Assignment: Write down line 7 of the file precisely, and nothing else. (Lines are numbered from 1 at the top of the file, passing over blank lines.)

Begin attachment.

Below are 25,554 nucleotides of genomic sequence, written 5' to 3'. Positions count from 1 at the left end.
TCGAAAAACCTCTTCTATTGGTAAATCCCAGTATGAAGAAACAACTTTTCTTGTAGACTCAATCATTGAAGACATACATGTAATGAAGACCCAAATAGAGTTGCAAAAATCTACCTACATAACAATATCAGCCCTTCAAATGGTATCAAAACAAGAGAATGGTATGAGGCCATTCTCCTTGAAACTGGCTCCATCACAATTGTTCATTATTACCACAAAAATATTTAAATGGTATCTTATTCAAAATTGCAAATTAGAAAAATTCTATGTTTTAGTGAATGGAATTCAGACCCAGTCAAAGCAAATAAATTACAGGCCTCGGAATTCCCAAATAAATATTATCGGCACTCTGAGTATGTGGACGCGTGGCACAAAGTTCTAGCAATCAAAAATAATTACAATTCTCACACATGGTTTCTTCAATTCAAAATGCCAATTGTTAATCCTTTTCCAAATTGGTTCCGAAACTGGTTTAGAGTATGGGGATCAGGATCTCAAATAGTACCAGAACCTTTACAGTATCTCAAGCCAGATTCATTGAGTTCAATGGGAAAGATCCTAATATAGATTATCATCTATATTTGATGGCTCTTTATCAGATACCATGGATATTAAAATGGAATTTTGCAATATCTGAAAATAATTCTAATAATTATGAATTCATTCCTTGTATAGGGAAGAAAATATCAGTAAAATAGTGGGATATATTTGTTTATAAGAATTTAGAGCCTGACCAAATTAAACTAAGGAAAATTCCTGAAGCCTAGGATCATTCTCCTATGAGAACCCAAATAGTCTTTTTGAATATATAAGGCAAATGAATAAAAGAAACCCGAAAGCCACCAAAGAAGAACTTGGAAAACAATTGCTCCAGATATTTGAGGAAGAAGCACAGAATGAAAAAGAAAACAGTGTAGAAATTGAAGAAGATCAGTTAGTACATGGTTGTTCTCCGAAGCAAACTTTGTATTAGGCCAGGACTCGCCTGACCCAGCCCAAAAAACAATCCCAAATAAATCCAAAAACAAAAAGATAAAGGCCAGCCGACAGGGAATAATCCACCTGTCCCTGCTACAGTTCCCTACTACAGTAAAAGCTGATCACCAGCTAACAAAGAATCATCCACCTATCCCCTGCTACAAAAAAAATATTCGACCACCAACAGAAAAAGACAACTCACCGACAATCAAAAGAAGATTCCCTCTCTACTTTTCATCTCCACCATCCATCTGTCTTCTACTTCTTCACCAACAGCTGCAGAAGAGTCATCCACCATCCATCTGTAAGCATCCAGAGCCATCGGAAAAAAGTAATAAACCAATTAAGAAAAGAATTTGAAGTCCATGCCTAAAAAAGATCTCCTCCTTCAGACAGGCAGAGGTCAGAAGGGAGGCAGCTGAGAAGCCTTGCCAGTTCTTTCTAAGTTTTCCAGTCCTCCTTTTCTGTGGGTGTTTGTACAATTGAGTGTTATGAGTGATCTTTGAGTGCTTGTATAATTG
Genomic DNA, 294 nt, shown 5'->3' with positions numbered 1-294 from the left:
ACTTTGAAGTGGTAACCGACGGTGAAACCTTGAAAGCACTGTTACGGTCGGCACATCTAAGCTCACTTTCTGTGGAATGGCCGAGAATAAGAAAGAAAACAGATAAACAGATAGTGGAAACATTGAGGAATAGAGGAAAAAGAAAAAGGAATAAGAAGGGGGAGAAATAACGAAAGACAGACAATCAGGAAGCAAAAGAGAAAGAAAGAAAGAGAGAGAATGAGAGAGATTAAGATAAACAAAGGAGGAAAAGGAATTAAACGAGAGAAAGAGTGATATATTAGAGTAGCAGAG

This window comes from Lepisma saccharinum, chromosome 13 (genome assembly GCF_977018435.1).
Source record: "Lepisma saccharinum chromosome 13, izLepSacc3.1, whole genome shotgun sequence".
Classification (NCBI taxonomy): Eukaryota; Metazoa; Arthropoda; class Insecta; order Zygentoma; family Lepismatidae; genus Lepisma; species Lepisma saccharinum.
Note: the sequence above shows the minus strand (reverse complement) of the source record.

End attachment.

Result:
Classification (NCBI taxonomy): Eukaryota; Metazoa; Arthropoda; class Insecta; order Zygentoma; family Lepismatidae; genus Lepisma; species Lepisma saccharinum.